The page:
Will the naughty boy change through punishment or through love? – Krishnamurti

I love this. I’m such a feeler. I was with my therapist one day and he sort of did impressions of people who would be more thinkers vs. feelers and it was pretty funny… the thinkers obviously would focus on the tangible aspects of something. In this case we were talking about the benefits of digital clocks vs. analog. Blahblah.

Anyway, it was funny because he kind of gushed on and on about how analog clocks feel nice, and have this quality to them that’s less blocky than digital, etc. And it’s pretty much how i talk!

Ok. Sharing now Krishnamurti’s answer:

What do you think? Listen very carefully to the question; think it out, feel it out. Will a naughty boy change through punishment or through love? If he changes through punishment, which is a form of compulsion, is that change? You are a bigger person, you have authority as the teacher or the parent, and if you threaten him, frighten him, the poor chap may do as you say; but is that change? Is there change through any form of compulsion? Can there ever be change through legislation, through any form of fear?

And, when you ask if love will bring about a change in the naughty boy, what do you mean by that word ‘love’? If to love is to understand the boy – not to change him, but to understand the causes that are producing naughtiness – then that very understanding will bring about in him the cessation of naughtiness. If I want to change the boy so that he will stop being naughty, my very desire to change him is a form of compulsion, is it not? But if I begin to understand why he is naughty, if I can discover and eradicate the causes that are producing naughtiness in him – it may be wrong food, a lack of sleep, want of affection, the fact that he is being teased by another boy, and so on – then the boy will not be naughty. But if my desire is merely to change the boy, which is wanting him to fit into a particular pattern, then I cannot understand him.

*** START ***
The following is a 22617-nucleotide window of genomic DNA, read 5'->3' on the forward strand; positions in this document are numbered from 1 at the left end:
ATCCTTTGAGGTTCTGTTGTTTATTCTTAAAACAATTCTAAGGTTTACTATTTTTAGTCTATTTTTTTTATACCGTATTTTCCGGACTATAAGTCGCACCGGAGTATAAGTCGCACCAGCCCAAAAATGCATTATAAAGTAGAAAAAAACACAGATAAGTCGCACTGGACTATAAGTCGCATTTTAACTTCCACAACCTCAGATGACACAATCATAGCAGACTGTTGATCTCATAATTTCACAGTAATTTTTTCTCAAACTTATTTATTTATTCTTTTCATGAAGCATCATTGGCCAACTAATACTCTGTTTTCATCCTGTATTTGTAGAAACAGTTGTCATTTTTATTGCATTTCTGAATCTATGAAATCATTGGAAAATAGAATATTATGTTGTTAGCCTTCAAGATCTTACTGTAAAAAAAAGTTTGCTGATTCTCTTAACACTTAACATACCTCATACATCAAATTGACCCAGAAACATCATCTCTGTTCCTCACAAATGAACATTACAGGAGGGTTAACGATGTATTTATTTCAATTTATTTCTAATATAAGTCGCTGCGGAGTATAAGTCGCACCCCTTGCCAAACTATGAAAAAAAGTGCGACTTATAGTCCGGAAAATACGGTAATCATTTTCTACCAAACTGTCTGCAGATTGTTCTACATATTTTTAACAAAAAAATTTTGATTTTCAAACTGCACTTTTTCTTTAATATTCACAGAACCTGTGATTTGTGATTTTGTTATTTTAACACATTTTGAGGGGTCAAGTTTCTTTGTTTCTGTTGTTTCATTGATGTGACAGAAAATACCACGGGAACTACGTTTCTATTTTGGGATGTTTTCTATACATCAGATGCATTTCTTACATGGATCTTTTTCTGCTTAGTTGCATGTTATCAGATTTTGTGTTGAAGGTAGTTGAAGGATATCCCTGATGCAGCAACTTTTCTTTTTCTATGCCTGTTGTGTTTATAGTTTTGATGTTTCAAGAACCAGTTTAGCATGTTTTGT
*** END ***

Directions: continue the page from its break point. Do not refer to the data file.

You see, this brings up the problem of what we mean by change. Even if the boy ceases to be naughty because of your love for him, which is a kind of influence, is that a real change? It may be love, but it is still a form of pressure on him to do or be something. And when you say a boy must change, what do you mean by that? Change from what to what? From what he is to what he should be? If he changes to what he should be, has he not merely modified what he was, and therefore it is no change at all?

To put it differently, if I am greedy and I become non-greedy because you and society and the sacred books all tell me that I must do so, have I changed, or am I merely calling greed by a different name? Whereas, if I am capable of investigating and understanding the whole problem of my greed, then I shall be free of it – which is entirely different from becoming non-greedy.

This reminds me somewhat of what Charles Eisenstein said in A More Beautiful World: “Let us be wary of measures that address only the most proximate cause of that symptom and leave the deeper causes untouched.”

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